SemiREMF Stories, Americal 69-70


Dave Nisse


 The Huey UH-1 helicopter banked hard and started descending towards the dried clearing several hundred feet below. Around the clearing were spread several ACAVs of Charlie troop 1/1 Armored Cavalry of the 23rd Americal Division. When the ungainly aircraft neared the center of the clearing, the pilot lowered the tail down in a maneuver called flaring. Flaring allowed the pilot to use the big blade's lift to slow the machine rapidly rather than lifting it. When enough of the machine's forward motion had been scrubbed off, the pilot leveled and set the chopper down in the clearing. The last few feet before the chopper set down, the gusts from the huge blades sent a blast of dirt and loose vegetation flying into the dark green cloud from a smoke grenade used to mark the temporary landing zone (LZ). The troopers standing nearby turned their heads and covered their eyes.

 When the pilot eased off on the pitch and throttle after the ungainly machine had settled to ground, the flying debris slacked off. The troopers then moved forward carrying and dragging 2 small figures dressed in black. A diminutive man and woman were roughly heaved onto the floor of the helicopter with numerous curses and dark grumbling. The small man wore black pajama pants and was bare from the waist up. He was gripping his stomach fiercely with his hands and groaning loudly. In the helicopter, were seated a lieutenant colonel (the cavalry squadron commander), a young major (his deputy), and an even younger artillery captain, me. When I had heard we would be picking up two prisoners in the LZ, I had moved off the floor of the helicopter into the seats next to the XO and checked my M-16 to make sure I could use it quickly if needed. After looking at the 2 prisoners, I relaxed a little. The man had slid to roughly the center of the passenger compartment when thrown in the door. The woman had skittered across the floor to the other side of the bird and was gripping the back of the peter pilot's seat with white knuckles in obvious terror. She had fixed her gaze on the back of the pilot's seat and other than quivering wasn't moving at all.

 The man lay still in obvious pain after hitting the floor and groaned loudly but was unable to move. As our bird lifted off, we headed for Tam Ky to turn these prisoners over to the South Vietnamese and their MACV advisors there. Once we were in the air and had started to climb up to altitude, the man on the floor began to move and speak in Vietnamese. He was talking to woman who steadfastly ignored him, staring at the peter pilot's seat and maintaining her grip on it. He reached towards her with one of his hands obviously imploring her for help. I could see his hand was covered with blood and realized that he had been shot in the stomach. After the woman had ignored him for a few seconds he was struck with a spasm of pain and quieted for a moment. When the pain subsided, he looked at the three Americans setting in the web seats above him. He looked into each of our eyes in turn, first, the cavalry squadron commander, then his executive officer, and finally myself. The man apparently saw little mercy in any of our eyes as after a moment he looked back over at the woman began to implore her again.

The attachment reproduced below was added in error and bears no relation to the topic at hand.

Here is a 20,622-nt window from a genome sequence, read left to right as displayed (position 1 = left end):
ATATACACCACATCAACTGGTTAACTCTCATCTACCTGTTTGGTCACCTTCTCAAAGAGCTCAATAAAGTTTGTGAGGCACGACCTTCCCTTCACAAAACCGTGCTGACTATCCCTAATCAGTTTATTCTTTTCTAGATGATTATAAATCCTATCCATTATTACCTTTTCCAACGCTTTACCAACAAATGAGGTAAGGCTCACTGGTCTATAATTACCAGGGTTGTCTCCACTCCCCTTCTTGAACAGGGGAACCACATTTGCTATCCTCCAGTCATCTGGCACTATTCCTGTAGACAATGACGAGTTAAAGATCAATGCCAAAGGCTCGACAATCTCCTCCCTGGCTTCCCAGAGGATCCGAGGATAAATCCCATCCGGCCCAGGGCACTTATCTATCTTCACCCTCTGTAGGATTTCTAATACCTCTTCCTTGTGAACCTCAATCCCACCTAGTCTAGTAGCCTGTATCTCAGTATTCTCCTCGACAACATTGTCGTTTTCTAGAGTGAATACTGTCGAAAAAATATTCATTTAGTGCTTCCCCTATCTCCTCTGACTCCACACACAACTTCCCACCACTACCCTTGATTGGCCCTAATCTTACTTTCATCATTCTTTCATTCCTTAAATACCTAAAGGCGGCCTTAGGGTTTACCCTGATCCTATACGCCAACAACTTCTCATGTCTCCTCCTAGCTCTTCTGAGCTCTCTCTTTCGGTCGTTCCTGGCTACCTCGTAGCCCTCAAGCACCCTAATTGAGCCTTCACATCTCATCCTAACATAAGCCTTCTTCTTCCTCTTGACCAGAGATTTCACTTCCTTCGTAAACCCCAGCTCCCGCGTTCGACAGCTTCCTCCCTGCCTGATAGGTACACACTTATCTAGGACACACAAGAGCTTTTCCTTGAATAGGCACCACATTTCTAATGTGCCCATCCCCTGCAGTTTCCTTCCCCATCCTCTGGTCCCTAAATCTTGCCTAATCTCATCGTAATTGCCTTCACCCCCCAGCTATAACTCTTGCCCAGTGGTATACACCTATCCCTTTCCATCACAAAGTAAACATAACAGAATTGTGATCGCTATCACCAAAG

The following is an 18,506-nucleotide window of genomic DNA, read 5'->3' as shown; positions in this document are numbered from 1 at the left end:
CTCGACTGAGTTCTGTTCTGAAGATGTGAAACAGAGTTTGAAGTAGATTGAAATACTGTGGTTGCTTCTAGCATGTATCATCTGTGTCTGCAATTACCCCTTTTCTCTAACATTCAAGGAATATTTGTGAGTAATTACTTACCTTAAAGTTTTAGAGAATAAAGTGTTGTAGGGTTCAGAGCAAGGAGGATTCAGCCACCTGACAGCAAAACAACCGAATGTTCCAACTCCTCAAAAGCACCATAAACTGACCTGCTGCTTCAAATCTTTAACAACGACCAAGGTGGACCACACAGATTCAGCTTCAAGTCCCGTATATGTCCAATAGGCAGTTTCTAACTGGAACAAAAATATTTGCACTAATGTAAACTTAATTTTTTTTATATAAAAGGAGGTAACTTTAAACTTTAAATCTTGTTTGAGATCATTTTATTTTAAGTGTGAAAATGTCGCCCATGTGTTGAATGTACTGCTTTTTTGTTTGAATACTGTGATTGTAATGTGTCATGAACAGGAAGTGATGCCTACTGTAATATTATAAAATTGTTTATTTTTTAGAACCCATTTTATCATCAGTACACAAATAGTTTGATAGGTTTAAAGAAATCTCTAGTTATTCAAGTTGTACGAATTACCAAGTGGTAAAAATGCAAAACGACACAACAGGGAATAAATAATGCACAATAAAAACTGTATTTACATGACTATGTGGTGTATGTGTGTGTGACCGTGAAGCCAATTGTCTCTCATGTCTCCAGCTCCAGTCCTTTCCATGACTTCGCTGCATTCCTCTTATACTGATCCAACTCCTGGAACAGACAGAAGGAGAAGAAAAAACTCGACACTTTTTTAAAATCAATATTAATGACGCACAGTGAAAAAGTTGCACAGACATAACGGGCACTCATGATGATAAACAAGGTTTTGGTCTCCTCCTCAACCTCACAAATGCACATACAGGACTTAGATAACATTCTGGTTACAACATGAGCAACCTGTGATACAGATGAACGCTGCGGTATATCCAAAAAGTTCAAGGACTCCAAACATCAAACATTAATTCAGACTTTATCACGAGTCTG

We were at the end of what had been a largely fruitless mission, which had lasted 2 long weeks, and we had little to show for our efforts and casualties. The troop had flushed a small VC squad lugging ammunition and medical supplies down towards Chu Lai. They were all killed trying to evade except for the woman and this gutshot man on the floor of our helicopter. When the slowly bleeding man once again failed to get even a look from the woman, he reached towards the colonel. He was the closest and as the smallest of us had probably mistakenly seemed the least threatening. The colonel angrily yelled at him to shut up and batted his hand away. The wounded man then looked at the major, as did I out of the corner of my eye. The major was shaking his head and looking as hard as he could at the man, obedient to the colonel mood as all good executives usually are. So the wounded man turned to me as his last chance and the only thought that came to my head was, "Something is really wrong with this".

 I got out of the seat and duck walked across the floor over next to the man. He increased his chattering in Vietnamese, which I couldn't understand a word of. I reached to the small pouch on my pistol belt containing a battle dressing, opened the snap flap, and pulled out the cardboard box inside. I tore it open quickly and as I reached towards him he moved his hands. I briefly examined the small wound, it wasn't bleeding too badly and so I put the battle dressing on it and placed his hands on it, showing him with my hands that I wanted him to put pressure on it with his hands. I then gently eased him up on his side so I could look for an exit wound and found none He had quieted instantly when I had produced the bandage and even though we didn't speak a common language, I could see the gratitude in his eyes.

The woman never took her eyes off back of the peter pilot's chair through it all. I couldn't understand what was going on with her. The only thing I could think of was that she was terrified of the flight or perhaps thought that if she tried to help her wounded comrade, we would punish her somehow. In any event, as I returned to my seat I looked a little defiantly at both the colonel and the major full expecting to see anger or chagrin at my actions. Instead, after a moment they both looked away and in a few minutes we dropped both the VC prisoners off at the MACV compound in Tam Ky.

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